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Sun Paper Expands Investment in South Arkansas

Boosted investment to create 100 additional jobs

Shandong Sun Paper announced on Tuesday plans to increase its investment by $500 million in a planned paper mill in south Arkansas. New plans for the project would also increase estimated employment from 250 to 350 jobs.

The facility, according to Mike Preston, executive director of the Arkansas Economic Development Council, will produce linerboards – a product used to make cardboard boxes.

“They’ve been going through all their feasibility studies and the permitting process,” said Preston. “In that time, they’ve realized that they want to change from a fluff-pulp mill to a linear board. That’s going to increase their investment from about $1.3 billion to $1.8 billion, and increase the number of jobs from 250 to 350.”

The decision to boost the investment, Preston said, is likely the result of an increased demand in cardboard due to online shopping.

“This is what goes into making cardboard,” he said. “Market conditions are changing, and because of overnight delivery, cardboard is in high demand. China had its biggest ecommerce year ever, and it’s only projected to grow… It’ll be even more environmentally friendly than before.”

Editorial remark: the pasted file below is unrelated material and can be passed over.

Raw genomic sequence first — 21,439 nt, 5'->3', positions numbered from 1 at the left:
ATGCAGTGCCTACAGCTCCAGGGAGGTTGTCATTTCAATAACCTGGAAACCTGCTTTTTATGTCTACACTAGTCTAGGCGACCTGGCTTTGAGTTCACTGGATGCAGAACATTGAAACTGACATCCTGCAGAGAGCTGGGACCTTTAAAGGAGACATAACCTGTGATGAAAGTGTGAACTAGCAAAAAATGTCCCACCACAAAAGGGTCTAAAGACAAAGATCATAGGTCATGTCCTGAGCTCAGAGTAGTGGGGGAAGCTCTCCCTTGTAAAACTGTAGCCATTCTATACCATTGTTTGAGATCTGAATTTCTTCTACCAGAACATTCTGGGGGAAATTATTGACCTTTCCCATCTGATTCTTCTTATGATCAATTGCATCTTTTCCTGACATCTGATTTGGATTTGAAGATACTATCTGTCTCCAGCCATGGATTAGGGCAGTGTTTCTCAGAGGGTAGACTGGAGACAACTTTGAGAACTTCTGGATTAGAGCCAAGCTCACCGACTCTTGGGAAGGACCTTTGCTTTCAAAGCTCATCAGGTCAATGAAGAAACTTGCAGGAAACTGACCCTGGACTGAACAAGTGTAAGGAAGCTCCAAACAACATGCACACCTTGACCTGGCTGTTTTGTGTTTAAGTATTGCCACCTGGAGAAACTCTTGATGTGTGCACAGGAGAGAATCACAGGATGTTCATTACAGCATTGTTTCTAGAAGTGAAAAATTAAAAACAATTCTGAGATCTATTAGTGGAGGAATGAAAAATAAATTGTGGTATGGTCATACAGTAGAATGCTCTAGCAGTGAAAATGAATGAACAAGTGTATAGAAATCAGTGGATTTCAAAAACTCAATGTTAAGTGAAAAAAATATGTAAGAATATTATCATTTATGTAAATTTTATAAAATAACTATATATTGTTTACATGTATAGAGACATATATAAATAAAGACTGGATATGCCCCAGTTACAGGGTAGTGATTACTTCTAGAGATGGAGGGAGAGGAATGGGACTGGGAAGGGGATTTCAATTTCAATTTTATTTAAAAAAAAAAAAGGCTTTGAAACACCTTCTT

The plant, he said, is expected to have a strong impact on the timber industry in south Arkansas. Natural resources, like an abundance of timber, has helped market the state to foreign investors, especially in China.

Shandong Ruyi Technology Group, a textile manufacturing giant from the same Chinese province as Sun Paper, is expected to begin work on their new cotton processing facility in Forrest City this summer. According to Preston, the access to locally grown cotton played a major factor in the company’s decision to invest more than $400 million in the project.

According to Preston, groundwork on the Sun Paper mill in Clark County will likely begin by the end of the year. Sun Paper is expected to use up to 4 million tons of the state’s pine timber a year.

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